 Budgeting - Each Production has a specific amount of labour budget and a
materials budget. With the materials budget, a rough estimate is made of the amount of money allocated to each costume.

 Buying - After the budgeting and costume breakdown has been completed,
the designer and the buyer/head of wardrobe go shopping for the materials needed. There may be several buying shopping sessions, or one or more complicated sessions during which most of the buying is completed.

The Costuming Process Includes:

 Treating fabric - Before reaching the cutter or tailor, the fabric may have to be modified according to the designer’s wishes.  Cutting and Sewing - Cutters and tailors begin their work-term with an extensive discussion with the designer, where the practical, technical and design aspects are discussed.  Fittings –Included animated discussions with the designer, cutter/tailor, actor and other wardrobe departments such as accessories and boots and shoes.  Dress rehearsals - The cutter/tailor takes technical notes regarding the costumes they built, the designer observes all the visual elements, and the head of wardrobe picks up the loose ends.

Collen Atwood
 

Born :September 25, 1948, Yakima, WA. Colleen Atwood is an American costume designer. for Best Costume Design ten times and won Academy Awards for the movies Chicago in 2002, Memoirs of a Geisha in 2006, and Alice in Wonderland in 2011

 Atwood has been nominated for an Academy Award

 Awards: Academy Award for Costume Design,

Saturn Award For Best Costume, Costume Designer Guild Award for Best Costume Design Fantasy Film , Satellite Award for Best Costume Design, Las Vegas Film Critics Society Award for Best Costume Design, BAFTA Award for Best Costume Design, BFCA Cristics Choice Award for Best Costume Design, Costume Designer Guild Award for Best Costume Design - Period or Fantasy Film, Primetime Emmy Award for Outstanding Costume for a Variety/Music Program or a Special, Costume Design Guild Award for Career Achievement in Film Award, Phoenix Film Critics Society Award for Best Costume Design.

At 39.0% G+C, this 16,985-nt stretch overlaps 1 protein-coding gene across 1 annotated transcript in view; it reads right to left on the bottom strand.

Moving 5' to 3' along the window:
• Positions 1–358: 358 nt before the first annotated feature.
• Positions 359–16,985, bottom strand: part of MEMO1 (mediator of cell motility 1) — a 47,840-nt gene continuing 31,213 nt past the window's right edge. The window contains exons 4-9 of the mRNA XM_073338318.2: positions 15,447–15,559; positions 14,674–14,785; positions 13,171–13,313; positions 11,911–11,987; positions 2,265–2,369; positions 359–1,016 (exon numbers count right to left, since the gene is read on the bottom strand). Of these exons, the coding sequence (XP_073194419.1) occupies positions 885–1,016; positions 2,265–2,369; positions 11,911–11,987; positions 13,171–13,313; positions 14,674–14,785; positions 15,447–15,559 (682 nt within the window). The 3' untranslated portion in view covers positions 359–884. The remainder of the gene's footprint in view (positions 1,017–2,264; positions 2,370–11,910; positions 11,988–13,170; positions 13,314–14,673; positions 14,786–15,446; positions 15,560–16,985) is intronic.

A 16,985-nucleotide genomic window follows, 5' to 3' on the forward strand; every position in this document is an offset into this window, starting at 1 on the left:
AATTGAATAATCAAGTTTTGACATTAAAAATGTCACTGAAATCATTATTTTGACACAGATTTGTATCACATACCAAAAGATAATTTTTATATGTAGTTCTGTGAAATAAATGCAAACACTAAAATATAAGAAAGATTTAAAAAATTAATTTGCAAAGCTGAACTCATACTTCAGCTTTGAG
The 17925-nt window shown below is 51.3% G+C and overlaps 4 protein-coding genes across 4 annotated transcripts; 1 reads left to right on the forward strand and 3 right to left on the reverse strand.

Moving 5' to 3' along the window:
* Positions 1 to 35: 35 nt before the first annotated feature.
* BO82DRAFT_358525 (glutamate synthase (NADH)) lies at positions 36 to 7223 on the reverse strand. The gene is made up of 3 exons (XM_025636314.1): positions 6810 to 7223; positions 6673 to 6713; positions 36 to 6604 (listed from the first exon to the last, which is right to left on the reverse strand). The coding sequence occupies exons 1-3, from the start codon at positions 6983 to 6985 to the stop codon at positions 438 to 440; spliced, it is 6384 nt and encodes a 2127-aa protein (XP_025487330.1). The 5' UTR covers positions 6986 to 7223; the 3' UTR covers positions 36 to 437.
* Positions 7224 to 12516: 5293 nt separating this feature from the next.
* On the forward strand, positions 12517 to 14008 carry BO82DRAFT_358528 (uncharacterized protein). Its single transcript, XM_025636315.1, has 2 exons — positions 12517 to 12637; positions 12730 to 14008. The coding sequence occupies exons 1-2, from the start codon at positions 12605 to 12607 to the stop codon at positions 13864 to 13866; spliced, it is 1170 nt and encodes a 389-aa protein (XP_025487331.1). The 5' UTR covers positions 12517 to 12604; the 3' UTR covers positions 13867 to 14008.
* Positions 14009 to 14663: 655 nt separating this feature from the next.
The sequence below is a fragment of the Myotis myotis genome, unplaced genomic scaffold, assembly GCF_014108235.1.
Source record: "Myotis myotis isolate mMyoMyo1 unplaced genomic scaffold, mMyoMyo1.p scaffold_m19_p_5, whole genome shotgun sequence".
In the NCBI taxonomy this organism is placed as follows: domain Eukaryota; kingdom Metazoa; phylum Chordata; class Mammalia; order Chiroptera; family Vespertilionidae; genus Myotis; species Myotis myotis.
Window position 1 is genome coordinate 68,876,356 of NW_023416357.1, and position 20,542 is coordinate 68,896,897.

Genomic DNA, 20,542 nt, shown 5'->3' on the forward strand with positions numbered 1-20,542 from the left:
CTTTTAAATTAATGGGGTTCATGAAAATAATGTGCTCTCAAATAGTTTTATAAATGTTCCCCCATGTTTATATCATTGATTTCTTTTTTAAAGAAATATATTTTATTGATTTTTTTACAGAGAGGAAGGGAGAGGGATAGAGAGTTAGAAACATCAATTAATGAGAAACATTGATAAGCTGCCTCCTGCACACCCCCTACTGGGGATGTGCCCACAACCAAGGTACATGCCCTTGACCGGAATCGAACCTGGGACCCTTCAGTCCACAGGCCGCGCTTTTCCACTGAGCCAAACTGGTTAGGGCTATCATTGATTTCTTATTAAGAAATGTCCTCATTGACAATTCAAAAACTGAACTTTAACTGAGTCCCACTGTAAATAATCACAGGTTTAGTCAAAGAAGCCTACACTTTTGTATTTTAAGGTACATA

Sandy Powell
 Born: April 7,1960, London, United Kingdom.
 Sandy Powell OBE is a British costume

designer who has been nominated ten times for the Academy Award . She won the Oscar in 1999 for the film Shakespeare in Love, in 2005 for The Aviator, and in 2010 for The Young Victoria.
 Awards: Academy Award for Costume

Design, Saturn Award for Best Costume, BAFTA Award for Best Costume Design, Las Vegas Film Critics Society Award for Best Costume Design, Online Film Critics Society Award for Best Costume Design, Evening Standard British Film Award for Best Technical/Artistic Achievement, and many more.
 Education: Central Saint Matins College of

Mark Bridges
 Born Niagara Falls, NY  Mark Bridges is an American costume

designer, born and raised in Niagara Falls, New York.
 He received a bachelor of arts from

Stony Brook University and a master's of fine arts degree in costume design
 Awards: Academy Award for Costume

Design, BFCA Critics Choice Award for Best Costume Design, BAFTA Award for Best Costume Design
 Education: New York University State

University of New York at Sony Brooks

Videos
https://www.youtube.com/watch?v=Rox6DGVQw2E

Questions
 What were Costumes used for when there time

period first began?
 Which Designer was the most successful?  Do you think Costume designing is easy or

hard?

Answers

Rituals for a Sacrifice.

 Collen Atwood  Personal Answer.